I love supernatural horror. But I also hate it. Why is this? It's simply because the genre has vast and complex potential that's often wasted on cheap jump scares, stupid actors in ghost make-up and pointless references to Satan. We've all grown tired of demonic possession or vengeful ghosts, but are we really tired of the conventions or just how badly they're executed?
While the success of the film speaks for itself, I must state that while The Conjuring may appear to be cliche from its loud trailers, it certainly manages to stand out from the genre's biggest stinkers - and become one of the best modern horror films to date.
Based on yet another true case investigated by the renowned Ed (Patrick Wilson) and Lorraine Warren (Vera Farmiga), The Conjuring follows the aforementioned ghost hunters on their most troubling mission yet - the family of Roger (Ron Livington) and Carolyn Peron (Lili Taylor) who have been forced into a dilapidated countryside house due to their low funds. Within the house begin a series of strange paranormal events, preying mostly on Carolyn and their daughters, which have to be stopped before the disastrous consequences become reality.
The Conjuring doesn't win any points for originality, but then again even the best horror films can struggle to garner such a merit. It's more about how the conventions are developed and staged, and in this respect the film truly shines. The atmosphere is mostly tense and eerie, creating unsettling scenarios and charging up some extremely freaky jump scares. It wouldn't be a horror film without loud frights - and while there's one too many at times, it rarely becomes annoying. I've always believed that a jump scare can't just be a loud noise; it has to be contextually freaky, so that the thing making you jump has spooky consequences or aftermath. The Conjuring meets this criteria perfectly and delivers some of the most unsettling frights in a recent horror film.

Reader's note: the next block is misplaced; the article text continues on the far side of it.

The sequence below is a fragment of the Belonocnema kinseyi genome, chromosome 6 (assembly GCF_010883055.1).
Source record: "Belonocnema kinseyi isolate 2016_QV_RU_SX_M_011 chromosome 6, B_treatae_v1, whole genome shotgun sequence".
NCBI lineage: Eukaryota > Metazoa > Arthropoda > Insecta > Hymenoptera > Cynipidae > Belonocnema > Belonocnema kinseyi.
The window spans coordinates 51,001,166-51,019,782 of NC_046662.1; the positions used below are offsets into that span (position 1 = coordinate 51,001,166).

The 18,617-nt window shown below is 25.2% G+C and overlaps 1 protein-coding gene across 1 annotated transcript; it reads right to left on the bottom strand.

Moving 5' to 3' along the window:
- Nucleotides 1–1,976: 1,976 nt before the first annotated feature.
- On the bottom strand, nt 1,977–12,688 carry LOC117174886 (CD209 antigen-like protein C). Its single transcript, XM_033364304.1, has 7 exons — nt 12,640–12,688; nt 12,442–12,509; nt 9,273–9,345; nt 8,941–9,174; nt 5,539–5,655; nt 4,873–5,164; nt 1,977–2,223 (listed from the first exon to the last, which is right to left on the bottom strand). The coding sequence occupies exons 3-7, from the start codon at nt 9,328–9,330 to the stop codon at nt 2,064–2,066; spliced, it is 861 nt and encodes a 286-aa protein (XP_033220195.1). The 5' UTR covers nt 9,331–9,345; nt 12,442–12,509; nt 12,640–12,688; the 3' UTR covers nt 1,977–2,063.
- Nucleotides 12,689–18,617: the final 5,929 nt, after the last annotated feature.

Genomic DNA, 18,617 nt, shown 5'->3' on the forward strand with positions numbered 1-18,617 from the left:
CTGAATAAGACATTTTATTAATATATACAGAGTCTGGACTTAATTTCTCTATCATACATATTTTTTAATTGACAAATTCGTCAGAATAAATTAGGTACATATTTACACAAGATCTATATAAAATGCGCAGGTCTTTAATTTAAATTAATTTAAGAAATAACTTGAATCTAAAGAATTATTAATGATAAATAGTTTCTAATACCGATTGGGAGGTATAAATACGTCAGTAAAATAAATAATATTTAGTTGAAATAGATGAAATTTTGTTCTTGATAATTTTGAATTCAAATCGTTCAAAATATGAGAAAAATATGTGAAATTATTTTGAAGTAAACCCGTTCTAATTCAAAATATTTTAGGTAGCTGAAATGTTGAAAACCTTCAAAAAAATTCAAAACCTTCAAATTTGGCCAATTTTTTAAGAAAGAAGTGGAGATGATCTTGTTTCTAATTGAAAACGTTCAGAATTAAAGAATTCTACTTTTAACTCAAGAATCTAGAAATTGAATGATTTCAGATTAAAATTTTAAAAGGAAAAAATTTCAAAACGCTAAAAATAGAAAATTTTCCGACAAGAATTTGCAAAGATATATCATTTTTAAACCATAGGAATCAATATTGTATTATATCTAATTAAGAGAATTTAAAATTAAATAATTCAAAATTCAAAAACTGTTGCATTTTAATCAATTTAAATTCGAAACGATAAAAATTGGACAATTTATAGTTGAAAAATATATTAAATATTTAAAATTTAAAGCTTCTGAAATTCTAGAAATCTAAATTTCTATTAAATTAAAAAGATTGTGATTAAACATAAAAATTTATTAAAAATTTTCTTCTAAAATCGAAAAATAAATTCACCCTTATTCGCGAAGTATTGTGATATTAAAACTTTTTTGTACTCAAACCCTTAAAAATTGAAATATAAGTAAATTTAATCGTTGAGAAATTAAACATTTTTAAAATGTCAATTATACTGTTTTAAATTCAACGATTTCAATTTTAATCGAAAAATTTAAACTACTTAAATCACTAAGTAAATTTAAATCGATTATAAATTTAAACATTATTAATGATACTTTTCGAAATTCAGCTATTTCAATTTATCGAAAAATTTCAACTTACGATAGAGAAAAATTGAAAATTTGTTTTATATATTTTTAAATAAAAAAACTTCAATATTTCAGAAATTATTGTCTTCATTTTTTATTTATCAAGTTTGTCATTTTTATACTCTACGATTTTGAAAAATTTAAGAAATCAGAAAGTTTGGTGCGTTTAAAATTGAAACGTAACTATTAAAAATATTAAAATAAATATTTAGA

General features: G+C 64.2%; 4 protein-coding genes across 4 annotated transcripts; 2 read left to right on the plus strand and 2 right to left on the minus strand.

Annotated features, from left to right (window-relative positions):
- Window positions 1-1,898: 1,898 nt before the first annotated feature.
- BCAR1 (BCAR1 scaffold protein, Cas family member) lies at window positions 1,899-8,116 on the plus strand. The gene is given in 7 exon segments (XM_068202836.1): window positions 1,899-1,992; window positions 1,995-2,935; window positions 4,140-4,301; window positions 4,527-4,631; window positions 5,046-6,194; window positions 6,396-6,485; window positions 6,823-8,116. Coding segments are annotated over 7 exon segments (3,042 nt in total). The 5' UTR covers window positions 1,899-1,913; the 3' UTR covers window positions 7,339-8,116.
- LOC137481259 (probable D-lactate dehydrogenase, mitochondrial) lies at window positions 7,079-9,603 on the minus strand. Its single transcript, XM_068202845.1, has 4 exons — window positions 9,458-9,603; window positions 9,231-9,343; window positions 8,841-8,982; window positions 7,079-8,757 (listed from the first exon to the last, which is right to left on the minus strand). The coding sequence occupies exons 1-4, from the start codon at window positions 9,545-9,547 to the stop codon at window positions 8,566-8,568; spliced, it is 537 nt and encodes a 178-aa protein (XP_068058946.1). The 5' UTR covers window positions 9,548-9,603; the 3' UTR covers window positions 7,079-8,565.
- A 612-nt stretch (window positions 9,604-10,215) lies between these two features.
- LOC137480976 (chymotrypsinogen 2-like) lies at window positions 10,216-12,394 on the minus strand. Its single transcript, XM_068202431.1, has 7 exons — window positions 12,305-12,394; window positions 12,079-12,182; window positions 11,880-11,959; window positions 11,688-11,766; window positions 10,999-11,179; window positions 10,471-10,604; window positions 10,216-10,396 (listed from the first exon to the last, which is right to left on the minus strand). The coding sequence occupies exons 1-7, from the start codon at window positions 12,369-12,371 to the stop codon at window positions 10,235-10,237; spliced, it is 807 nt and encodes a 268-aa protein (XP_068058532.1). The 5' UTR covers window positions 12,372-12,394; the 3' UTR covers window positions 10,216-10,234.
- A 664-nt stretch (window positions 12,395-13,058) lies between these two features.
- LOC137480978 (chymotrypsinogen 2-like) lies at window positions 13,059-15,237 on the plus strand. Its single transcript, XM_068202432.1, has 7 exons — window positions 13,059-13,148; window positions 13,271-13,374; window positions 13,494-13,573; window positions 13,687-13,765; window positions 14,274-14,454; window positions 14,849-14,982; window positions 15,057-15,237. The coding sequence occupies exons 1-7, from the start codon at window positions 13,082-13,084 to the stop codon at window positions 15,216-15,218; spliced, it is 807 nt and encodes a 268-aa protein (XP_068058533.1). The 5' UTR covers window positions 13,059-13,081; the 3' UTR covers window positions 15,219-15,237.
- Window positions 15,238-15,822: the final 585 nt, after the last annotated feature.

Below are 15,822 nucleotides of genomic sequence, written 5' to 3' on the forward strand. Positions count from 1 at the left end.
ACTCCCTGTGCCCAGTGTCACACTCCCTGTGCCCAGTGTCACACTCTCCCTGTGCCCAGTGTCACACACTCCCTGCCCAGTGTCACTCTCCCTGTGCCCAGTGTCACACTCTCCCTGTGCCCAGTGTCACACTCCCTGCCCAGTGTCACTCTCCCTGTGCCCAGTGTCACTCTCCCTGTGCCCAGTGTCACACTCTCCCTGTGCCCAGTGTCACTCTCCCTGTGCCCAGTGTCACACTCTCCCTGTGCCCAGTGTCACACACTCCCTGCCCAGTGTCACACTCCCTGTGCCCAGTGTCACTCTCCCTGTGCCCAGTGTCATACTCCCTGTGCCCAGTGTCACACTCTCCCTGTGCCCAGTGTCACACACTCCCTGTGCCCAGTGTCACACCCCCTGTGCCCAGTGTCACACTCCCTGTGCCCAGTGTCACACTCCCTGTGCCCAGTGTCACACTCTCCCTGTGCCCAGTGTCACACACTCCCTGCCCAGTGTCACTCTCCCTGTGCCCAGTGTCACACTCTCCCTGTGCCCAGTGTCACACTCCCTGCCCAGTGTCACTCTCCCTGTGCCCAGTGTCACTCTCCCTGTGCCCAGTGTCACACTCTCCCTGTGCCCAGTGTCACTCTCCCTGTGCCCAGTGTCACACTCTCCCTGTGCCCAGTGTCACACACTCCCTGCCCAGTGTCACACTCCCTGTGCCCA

The third act releases all the tension into a manic and spooky finale, but unfortunately this can drag a little and the film chucks in a few meaningless scares to generate fear as it begins to finish. What mends this flaw, however, is the exceptional acting - a horror film is home sweet home for atrocious performances and laughable scaredy cat acting, but The Conjuring avoids this flawlessly. Everyone, even the young female leads, performs brilliantly, injecting more fear and tension into every scene. The demonic entities briefly seen are excellently designed and their sporadic appearances, which are mostly suggested, keep you constantly on the edge of your seat.
A slew of awful supernatural horror films have hit cinemas in the past year or so, some of which I didn't even bother seeing, but The Conjuring is truly an impressive work. It's not flawless by any means, as it feels a tad bloated and far too loud at times, but everything is staged and shot wonderfully to create a truly disturbing horror atmosphere which is further supported by a great and engaging story. For any fan of horror movies, this is one you have to check out.